The Daily Tar Heel

Serving the students and the University community since 1893

Monday August 15th

Column: The omicron variant, explained

A mask sitting on the sidewalk near Franklin Street in Chapel Hill on Feb. 2, 2021.
Buy Photos A mask sitting on the sidewalk near Franklin Street in Chapel Hill on Feb. 2, 2021.

Assistant Opinion Editor Ben Rappaport is heading to South Africa next semester after graduating — and today, he asked me, “Do you think I’ll still be able to go?”

In the last week, South African health authorities discovered a new strain of COVID-19 — the omicron variant — after identifying an outbreak and sequencing samples from individuals who tested positive.

Although it was first identified in South Africa, cases have already been identified in Botswana, Hong Kong and Belgium. The European Centre for Disease Prevention and Control said the variant has "immune escape potential" and potentially increased transmissibility advantage compared to the delta variant, and there is a high to very high risk it will spread in Europe.

There is a very high possibility that the variant is already in the United States, but there are currently no identified cases.

The variant has an unusually high number of mutations in the key spike protein, which is the structure the virus uses to get into healthy cells. Scientists are concerned the mutations could make the new strain more transmissible, allowing it to evade the protection that COVID-19 vaccines provide.

Preliminary data in the next few days should provide information as to how the omicron variant affects vaccine efficacy. Concerns about the new strain fueling a transmission surge globally have already arisen, given how quickly the variant became dominant in the regions of South Africa where it’s been found. It also poses a significant risk to reinfection in people who have already gotten the virus.

Vaccine manufacturers, such as Moderna and BioNTech, are looking at potentially boosting people with a larger dose, or new booster candidates to provide better protection against against the new virus strain.

However, Rappaport’s question still lingers — will travel be halted again?

President Joe Biden said that starting Monday, travel will be restricted from South Africa and seven other countries as a precaution. States in the European Union and Canada have also introduced temporary restrictions on all travel from several southern African countries, including Botswana, Eswatini, Lesotho, Mozambique, Namibia and Zimbabwe, in addition to South Africa.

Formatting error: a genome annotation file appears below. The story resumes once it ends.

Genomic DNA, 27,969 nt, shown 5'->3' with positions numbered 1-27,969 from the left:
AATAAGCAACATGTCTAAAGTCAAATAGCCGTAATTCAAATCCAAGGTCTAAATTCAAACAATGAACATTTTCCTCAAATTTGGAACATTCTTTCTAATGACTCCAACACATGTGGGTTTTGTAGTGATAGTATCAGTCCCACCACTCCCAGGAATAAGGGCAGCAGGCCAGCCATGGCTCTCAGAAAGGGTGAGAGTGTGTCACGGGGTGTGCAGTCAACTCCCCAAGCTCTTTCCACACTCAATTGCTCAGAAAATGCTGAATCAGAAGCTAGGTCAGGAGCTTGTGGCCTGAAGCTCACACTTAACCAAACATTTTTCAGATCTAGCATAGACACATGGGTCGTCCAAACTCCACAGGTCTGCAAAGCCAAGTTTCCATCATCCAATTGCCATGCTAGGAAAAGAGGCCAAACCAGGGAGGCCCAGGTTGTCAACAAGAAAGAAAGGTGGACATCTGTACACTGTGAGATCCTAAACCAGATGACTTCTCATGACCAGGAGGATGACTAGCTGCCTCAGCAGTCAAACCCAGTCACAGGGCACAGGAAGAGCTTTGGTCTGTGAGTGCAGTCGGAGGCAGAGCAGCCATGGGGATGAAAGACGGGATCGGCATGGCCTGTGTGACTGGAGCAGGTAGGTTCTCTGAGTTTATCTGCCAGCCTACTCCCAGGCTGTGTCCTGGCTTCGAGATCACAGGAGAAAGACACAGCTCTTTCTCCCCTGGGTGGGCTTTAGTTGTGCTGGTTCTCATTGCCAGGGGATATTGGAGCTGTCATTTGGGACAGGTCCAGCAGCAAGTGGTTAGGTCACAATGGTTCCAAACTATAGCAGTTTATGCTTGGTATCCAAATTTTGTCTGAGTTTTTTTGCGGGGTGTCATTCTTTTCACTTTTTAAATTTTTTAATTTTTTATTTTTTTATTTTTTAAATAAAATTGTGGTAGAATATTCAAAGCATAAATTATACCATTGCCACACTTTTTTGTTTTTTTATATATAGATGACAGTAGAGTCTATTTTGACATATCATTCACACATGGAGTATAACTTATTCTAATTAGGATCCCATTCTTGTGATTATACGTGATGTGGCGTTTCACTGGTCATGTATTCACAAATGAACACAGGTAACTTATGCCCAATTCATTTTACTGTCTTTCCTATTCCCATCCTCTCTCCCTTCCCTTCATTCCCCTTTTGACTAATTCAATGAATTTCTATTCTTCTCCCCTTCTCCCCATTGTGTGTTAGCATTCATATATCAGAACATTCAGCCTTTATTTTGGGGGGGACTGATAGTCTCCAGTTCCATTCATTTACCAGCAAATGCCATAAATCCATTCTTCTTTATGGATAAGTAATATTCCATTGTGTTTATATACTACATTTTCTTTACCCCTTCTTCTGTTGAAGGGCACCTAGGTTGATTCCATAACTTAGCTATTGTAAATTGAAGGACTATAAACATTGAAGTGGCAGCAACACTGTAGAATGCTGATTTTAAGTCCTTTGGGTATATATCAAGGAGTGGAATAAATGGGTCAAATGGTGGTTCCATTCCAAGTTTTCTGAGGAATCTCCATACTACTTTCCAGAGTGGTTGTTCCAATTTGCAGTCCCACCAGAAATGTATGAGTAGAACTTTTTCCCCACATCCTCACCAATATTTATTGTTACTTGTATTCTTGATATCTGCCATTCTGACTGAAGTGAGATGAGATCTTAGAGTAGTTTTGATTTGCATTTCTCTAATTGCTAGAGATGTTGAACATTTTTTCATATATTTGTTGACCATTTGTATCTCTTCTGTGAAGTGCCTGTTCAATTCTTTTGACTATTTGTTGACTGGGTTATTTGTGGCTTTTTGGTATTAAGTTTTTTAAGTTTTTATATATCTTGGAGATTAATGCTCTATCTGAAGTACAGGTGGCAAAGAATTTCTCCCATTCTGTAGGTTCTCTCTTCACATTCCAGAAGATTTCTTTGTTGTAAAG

Israel, on the other hand, has announced sweeping travel restrictions across most of Africa, with Prime Minister Naftali Bennett saying the country was “on the verge of a state of emergency.”

Currently, people are able to travel into countries in southern Africa, but some airlines have ceased accepting passengers from those areas.

To keep it short — yes, you could probably still travel to these locations, but it’s best to stay home if you can. However, don’t count on being able to come back anytime soon, especially if the omicron variant is proven to be as contagious as researchers suspect it is.

The most important things you can do to protect yourself are limiting international and domestic travel to busy airports and locations and getting your vaccine and booster shots. Even if the omicron variant renders the current vaccinations less effective, you will be able to get a specifically designed booster before being affected by the new strain.

As of right now, the omicron variant is something to simply keep your eye on, and not something to worry about contracting on a trip to the grocery store. Keep masking up, social distancing and washing your hands — especially with flu season in full swing.

@rajeeganesan

opinion@dailytarheel.com

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